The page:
And whether or not you’re off to California this weekend, if you’re a reviewer or a librarian and on NetGalley (and if you’re one of those and NOT on NetGalley, check it out) our fall books are now available for you to request for review. Take a look!

Originally published at Stacy Whitman's Grimoire. You can comment here or there.

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5. Pinterest link on SFF booklist page fixed

Apologies—just realized today that the link to my Pinterest with the up-to-date booklists on the old science fiction fantasy booklist page was broken and only linking to the picture of the page, not the page itself. Sorry!

Originally published at Stacy Whitman's Grimoire. You can comment here or there.

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6. New book list: Recent YA high fantasy

Mostly because I was curious how much of it was out there in the last couple years with paranormal and dystopian being so popular, I made a list of high fantasy for young adults published in the last couple of years. I went as far back as 2010, and it’s still not that large a list. Feel free to suggest in the comments books I might have missed, but remember–only books from 2010 to the present. If you’re looking at a paperback, be sure the original version of the book was that recent.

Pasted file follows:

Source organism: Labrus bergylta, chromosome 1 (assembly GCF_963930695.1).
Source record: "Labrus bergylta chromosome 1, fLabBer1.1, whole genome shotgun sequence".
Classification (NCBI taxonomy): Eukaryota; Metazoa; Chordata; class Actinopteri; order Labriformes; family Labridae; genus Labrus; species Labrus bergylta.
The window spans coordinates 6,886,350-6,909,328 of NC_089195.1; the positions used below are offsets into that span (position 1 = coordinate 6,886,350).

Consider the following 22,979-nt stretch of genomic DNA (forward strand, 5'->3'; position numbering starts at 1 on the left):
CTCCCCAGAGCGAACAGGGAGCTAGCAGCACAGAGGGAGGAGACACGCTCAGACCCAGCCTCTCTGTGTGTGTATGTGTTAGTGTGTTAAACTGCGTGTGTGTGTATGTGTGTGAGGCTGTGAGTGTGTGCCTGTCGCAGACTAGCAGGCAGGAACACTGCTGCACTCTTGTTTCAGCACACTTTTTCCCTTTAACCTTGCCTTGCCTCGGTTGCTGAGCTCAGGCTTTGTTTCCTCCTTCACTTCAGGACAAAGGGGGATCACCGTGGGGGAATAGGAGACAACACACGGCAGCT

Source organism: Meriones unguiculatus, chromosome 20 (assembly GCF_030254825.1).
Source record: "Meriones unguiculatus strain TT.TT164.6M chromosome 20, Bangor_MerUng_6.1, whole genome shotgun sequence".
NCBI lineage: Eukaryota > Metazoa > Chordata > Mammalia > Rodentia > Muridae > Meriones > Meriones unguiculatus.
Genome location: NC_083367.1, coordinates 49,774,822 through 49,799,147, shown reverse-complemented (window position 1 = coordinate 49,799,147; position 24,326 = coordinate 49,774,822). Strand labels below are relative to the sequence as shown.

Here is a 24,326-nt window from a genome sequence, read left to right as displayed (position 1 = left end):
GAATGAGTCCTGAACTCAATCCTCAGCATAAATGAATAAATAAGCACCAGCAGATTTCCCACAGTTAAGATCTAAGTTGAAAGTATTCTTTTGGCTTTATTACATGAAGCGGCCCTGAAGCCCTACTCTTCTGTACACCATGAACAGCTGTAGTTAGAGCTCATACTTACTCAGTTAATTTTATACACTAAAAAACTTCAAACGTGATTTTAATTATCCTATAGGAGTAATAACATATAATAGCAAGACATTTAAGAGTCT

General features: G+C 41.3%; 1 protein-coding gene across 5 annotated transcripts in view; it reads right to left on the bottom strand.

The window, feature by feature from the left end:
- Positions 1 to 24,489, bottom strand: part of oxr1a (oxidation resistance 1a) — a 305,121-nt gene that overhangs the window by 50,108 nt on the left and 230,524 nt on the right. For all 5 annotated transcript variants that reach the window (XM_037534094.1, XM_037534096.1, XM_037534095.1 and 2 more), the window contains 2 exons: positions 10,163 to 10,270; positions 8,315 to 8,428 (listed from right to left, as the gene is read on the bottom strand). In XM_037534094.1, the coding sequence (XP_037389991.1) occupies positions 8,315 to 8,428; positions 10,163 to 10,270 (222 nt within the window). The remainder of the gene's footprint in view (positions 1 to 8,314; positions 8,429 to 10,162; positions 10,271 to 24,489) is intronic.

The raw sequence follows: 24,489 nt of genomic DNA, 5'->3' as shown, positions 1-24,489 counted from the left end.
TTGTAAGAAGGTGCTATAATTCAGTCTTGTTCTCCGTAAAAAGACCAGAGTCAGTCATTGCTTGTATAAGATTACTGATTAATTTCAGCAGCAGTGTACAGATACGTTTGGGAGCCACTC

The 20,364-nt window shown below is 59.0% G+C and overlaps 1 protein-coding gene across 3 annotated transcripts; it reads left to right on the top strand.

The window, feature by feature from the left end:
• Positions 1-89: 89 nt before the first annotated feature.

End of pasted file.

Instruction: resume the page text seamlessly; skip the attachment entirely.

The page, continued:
Originally published at Stacy Whitman's Grimoire. You can comment here or there.

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7. Updated multicultural SFF booklist

ETA 5/22/12: I’m keeping this book list up to date on Pinterest nowadays, linking each book to its Goodreads entry. It’s much easier to just pin a book than to keep this list up to date. For the running lists (broken down by age group and genre) and more, go here:

 

ETA: I’ve finally gotten the ability to edit the post back, so I’ve put as many of the suggested books into the list now as I can. Suggestions always still welcome. This is a continuous project.

I’ve gotten a lot of great suggestions to add to the list, but my website seems to still be broken, and my own computer has a dead motherboard (well, it did when I started writing this last week—thankfully, it’s now fixed). I’m still figuring out why WordPress won’t let me edit any of my old content.

So, in the interest of having one place that people can use as a resource, I’m going to copy everything into this entry. Rather than divide the list by what I’ve read and what I haven’t, which was just more a personal exercise last year in wondering whether my own reading habits had reached past my own culture, I’ll divide the list by age group and genre (fantasy/SF). What that means is that I am not making a comment on how good I think a book is or recommending it/not recommending it—there are several books on this list I haven’t had a chance to read yet. It’s simply a list compiling what’s out there. I’ve also added books that I’ve discovered over the last year or that have been suggested to me in the comments. Go to the previous booklist post for comments on some of the books in this list.